'Scissors' is one of those movies that on paper should have and could well have been a winner. Unfortunately, the final execution is a perfect storm of bad creative decisions. Thankfully Sharon Stone came away from this film unscathed and went on to enjoy a semi-successful career - until 'Catwoman' came along that is. I suppose 'Scissors' is a movie that is worth a watch as a curiosity but don't expect too much from it.
The Blu-ray: Vital Disc Stats
'Scissors' arrives on Blu-ray thanks to Kino Lorber and their Studio Classics line. Pressed on a Region A locked BD25 disc and housed in a standard case, the disc opens directly to a static main menu with traditional navigation options.
'Scissors' arrives on Blu-ray with a decent if a bit troubled 1.85:1 1080p transfer. While film grain is retained leading to some pleasing detail levels, the grain structure is very noisy and during darker scenes can appear like a swarm of locusts has descended on the screen. Thankfully facial features and clothing textures come through okay and there doesn't appear to be any sort of compression artifacts other than some slight edge enhancement to hold this transfer down for. Colors are a bit muted through most of the film's run time, but that seems to be by intent as when the third act kicks in primaries are pushed to ramp up the psychological insanity of the scenes. It's difficult to talk about without spoiling the show, but you'll see what I mean when you get to this part of the flick. Black levels are nice and inky and there doesn't appear to be any contrast boosting of any kind. For an early 90s film, this is a pretty good HD presentation and is likely the best this film will look on home video.
'Scissors' earns some solid marks with its DTS-HD MA 2.0 audio track. While this may not be the most mind blowing audio presentation ever, it gets the job done. Part of the issue with this track is the fact that a lot of the dialogue exchanges while easily heard, sound flat and canned like they were dubbed in during post-production. This is especially apparent during the scenes where Steve Railsback is having a conversation effectively with himself. While he plays the parts of Alex and Cole well enough, the dialogue pacing feels a tad off as well as does the hollowness of the voices. Beyond those issues, this track is actually pretty good. Imaging offers up enough channel movement for the scenes to sound genuine. Levels are well balanced and keep to the midranges ensuring that you shouldn't have to adjust the volume.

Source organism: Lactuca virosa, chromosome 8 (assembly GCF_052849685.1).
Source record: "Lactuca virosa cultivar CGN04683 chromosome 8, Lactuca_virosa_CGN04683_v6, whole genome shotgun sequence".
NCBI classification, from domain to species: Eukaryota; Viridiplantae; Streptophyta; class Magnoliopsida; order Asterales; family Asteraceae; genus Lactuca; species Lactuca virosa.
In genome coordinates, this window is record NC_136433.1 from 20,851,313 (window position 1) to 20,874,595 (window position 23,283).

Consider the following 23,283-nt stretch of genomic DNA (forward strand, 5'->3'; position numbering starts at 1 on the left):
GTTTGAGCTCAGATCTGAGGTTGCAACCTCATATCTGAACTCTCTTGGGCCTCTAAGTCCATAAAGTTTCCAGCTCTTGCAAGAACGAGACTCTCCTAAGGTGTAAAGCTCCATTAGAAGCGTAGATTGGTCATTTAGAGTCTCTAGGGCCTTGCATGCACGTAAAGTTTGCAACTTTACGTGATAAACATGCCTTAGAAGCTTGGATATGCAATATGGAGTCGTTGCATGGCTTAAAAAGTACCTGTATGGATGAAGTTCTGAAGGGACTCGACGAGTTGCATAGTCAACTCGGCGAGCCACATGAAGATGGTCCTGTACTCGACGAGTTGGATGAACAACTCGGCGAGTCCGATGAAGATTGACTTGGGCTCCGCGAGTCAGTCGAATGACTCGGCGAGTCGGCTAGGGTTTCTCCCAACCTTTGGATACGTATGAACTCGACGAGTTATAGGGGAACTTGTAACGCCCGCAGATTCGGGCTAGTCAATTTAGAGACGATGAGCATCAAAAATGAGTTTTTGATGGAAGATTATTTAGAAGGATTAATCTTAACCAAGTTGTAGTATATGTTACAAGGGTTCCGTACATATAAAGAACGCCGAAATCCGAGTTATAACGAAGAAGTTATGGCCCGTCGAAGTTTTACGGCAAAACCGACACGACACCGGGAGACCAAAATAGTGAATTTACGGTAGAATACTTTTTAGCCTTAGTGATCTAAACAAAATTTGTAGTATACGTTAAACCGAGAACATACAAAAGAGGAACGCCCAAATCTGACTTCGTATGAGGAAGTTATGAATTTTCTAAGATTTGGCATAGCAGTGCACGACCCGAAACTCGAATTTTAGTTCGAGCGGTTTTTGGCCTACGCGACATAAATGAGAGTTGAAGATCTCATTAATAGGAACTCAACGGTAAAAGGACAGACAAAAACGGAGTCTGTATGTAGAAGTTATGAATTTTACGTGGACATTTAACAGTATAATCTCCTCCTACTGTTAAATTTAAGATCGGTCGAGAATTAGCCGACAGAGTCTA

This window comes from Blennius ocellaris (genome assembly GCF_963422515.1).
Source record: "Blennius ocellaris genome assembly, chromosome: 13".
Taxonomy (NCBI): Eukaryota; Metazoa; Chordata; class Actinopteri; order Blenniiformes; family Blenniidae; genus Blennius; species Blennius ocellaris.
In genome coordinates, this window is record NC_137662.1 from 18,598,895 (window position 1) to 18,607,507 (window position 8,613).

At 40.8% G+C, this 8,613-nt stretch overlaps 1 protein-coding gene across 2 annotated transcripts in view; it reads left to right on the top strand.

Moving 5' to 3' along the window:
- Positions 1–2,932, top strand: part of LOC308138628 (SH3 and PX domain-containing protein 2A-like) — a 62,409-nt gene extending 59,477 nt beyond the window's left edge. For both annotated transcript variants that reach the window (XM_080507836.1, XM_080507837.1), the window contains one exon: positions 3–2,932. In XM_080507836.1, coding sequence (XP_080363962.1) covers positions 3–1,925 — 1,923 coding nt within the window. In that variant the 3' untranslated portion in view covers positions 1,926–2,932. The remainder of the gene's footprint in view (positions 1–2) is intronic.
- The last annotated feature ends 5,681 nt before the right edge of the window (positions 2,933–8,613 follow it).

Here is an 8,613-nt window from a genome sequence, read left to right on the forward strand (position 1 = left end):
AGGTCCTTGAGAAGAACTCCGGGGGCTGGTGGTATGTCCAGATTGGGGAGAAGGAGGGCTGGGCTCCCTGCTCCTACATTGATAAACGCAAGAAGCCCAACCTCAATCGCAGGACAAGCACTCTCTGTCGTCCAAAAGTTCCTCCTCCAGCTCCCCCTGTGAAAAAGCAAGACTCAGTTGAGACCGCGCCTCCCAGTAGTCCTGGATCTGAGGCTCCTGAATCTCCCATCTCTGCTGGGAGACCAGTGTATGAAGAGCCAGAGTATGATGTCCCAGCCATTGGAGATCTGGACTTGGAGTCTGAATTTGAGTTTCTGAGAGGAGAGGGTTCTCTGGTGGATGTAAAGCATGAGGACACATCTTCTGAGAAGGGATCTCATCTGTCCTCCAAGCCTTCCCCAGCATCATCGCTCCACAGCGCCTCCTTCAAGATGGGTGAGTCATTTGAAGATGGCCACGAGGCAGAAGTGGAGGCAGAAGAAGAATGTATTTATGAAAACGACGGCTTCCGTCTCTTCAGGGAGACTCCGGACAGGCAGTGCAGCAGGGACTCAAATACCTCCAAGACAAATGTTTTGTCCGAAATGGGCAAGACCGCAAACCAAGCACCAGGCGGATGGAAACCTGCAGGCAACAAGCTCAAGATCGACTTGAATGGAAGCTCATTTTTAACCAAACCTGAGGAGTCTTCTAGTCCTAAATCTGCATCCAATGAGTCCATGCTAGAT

Heart of Midnight Trailer: (HD 2:20) A goofy looking trailer for a movie that could be a bit of good cheap fun.
Jennifer Trailer: (HD 2:02) An older trailer that does a good job of setting up what looks like an interesting thriller.
To All A Goodnight Trailer: (HD 2:46) There's something about the way that older trailers were cut and presented that makes movies look like a good bit of fun, especially cheesy horror movies featuring a killer dressed as Santa!
Burnt Offerings Trailer: (HD 2:29) I'm really excited for this release, I'm looking forward to seeing what an HD upgrade will do - this trailer is a bit older and softer looking, but it's got me excited just the same! Oliver Reed, Betty Davis, Karen Black, and Burgess Meredith in a horror movie together!
'Scissors' is just one of those movies that I had hoped would have been more than what it turned out to be. The parts are all there but somehow in the final execution the show became a muddy mess of a thriller. If you're a Sharon Stone fan it's worth a look at least once. Ronny Cox is a good bit of fun too. To that end, Kino Lober has done an okay job putting this disc together. The image quality may not blow your hair back but it's a notable upgrade over DVD and the film's audio track is effective. Sadly the only extras are a gallery of trailers for other upcoming releases. I'm calling this one as a rental. Keep your expectations in check and you should get through it okay.